This Spring I have been working on a set of prints about the birds which visit our garden. It started with the blackbird who regularly demands my attention with its chirpy presence as it bobs from branch to branch. I think it is a bird which must be loved by many a printmaker for the inky blackness of its feathers and the cocky silhouette it creates against the sky. From this starting point I was soon drawn to record more of the feathered visitors to our garden. Maybe it is the fact that we are hoping to move house this year that made me want to capture a memory of my favourite birds whom I have grown to love over the last eleven years.
The wood pigeon attracted me next. I was fascinated by the softly graduated tones in his colouring and puzzled over how to separate these out in the reduction process. A reduction print involves taking away sections of lino after each colour is printed and means that you have to work in reverse, building up each colour in order. I enjoy the artistic challenge in reducing a subject down to just two or three colours while still being true to its nature. The wood pigeon received a disc of colour to his belly where in nature there would be a much more subtle blush. It is a stylisation we are familiar with in representations of robins and I felt it would work.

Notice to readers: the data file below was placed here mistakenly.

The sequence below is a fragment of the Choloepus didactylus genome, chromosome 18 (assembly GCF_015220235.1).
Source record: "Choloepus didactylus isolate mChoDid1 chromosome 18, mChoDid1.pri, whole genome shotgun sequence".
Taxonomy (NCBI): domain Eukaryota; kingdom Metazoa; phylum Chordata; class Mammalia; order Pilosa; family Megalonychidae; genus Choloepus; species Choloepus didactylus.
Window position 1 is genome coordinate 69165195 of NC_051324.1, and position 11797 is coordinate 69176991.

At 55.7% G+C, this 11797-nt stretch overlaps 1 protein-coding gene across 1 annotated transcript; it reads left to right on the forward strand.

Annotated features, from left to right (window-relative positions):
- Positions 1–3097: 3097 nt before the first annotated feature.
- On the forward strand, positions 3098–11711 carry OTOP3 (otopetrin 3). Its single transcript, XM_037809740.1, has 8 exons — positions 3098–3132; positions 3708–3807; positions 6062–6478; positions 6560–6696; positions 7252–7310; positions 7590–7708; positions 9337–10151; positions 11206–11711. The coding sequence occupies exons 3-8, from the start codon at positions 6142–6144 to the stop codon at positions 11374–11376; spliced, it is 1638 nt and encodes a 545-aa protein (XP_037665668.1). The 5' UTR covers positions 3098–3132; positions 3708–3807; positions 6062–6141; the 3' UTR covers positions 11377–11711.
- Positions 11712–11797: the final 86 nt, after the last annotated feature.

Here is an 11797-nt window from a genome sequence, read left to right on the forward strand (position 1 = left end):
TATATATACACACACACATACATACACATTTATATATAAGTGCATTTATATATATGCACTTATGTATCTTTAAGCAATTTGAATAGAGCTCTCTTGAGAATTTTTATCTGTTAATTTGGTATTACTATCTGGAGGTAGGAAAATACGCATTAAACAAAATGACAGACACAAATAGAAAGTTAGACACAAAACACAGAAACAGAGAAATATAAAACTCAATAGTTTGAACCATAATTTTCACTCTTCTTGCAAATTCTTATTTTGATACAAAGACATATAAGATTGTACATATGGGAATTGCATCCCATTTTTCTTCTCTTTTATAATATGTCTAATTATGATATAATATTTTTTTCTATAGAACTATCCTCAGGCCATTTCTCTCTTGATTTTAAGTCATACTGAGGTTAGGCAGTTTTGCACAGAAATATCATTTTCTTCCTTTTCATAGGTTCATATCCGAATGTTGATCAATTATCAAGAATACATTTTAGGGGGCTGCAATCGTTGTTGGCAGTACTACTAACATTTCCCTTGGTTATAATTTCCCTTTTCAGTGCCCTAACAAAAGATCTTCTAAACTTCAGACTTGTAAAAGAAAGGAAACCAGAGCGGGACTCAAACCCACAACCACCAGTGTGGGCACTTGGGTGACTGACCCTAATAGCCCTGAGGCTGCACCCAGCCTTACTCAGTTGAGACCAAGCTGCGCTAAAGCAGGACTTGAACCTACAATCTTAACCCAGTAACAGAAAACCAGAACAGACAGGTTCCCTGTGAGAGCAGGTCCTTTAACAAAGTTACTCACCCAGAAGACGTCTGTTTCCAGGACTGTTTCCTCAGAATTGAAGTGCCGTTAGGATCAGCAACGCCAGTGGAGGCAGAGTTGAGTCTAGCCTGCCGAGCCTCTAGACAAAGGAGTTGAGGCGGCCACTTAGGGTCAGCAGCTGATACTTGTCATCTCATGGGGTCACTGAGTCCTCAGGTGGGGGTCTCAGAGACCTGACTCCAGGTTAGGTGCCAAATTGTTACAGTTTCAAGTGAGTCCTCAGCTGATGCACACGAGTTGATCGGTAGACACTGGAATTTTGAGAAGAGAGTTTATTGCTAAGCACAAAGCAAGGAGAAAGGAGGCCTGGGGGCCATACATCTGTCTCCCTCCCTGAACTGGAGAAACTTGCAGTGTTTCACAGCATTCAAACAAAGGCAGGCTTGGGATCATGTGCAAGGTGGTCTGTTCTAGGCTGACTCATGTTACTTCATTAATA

This pair kept me absorbed for some time and I enjoyed their company while ruminating on a second pair which would form a quartet of birds. I chose a robin because of the jolly colour separation, and a sparrow for the beauty in the pattern on their wings. Sadly I had to reject the blue tit on the grounds that there were just too many different colours to work with and it would break the pattern of the two-colour reduction print which marked the set. I’m sure there will be a future place for the blue tit. It is still a very welcome visitor to the garden, and we are hoping a family might take up residence in the nesting box we set up this year.
A background setting was chosen for each bird using plants from the garden or familiar to me through my studies. The accent colour of the plant would be the same accent colour as that of the bird due to the use of only two colours, so that dictated my selection. The blackbird had to have a golden beak so the yellow/red apples of the crabapple tree where it often feeds were an obvious choice. The soft pinks of the wood pigeon suggested roses, and although there are none in flower at this time of year, the blooms of the camellia are very similar in shape and became the floral background in which the pigeon is resting. Tiny spring blossoms for the robin in a red which appears pink when used in small amounts, and the soft grey of pussy willow buds for the sparrow completed the series.
I am pleased to have completed my four garden friends and know that I can now take them with me wherever I go. I can enjoy them from the comfort of my own walls when not sharing the space of the garden with them.
It also pleases me how succinctly they sit within their framework of branches. Observing nature, and particularly birds, teaches me about the art of living harmoniously with ones environment. Whether through camouflage or nest-building, wildlife has a way of finding connections and being at peace. I hope when our family finally moves house we will nestle into place as comfortably as these birds. I think I shall take a leaf out of their wise books and seek out a place to feel at home and in harmony.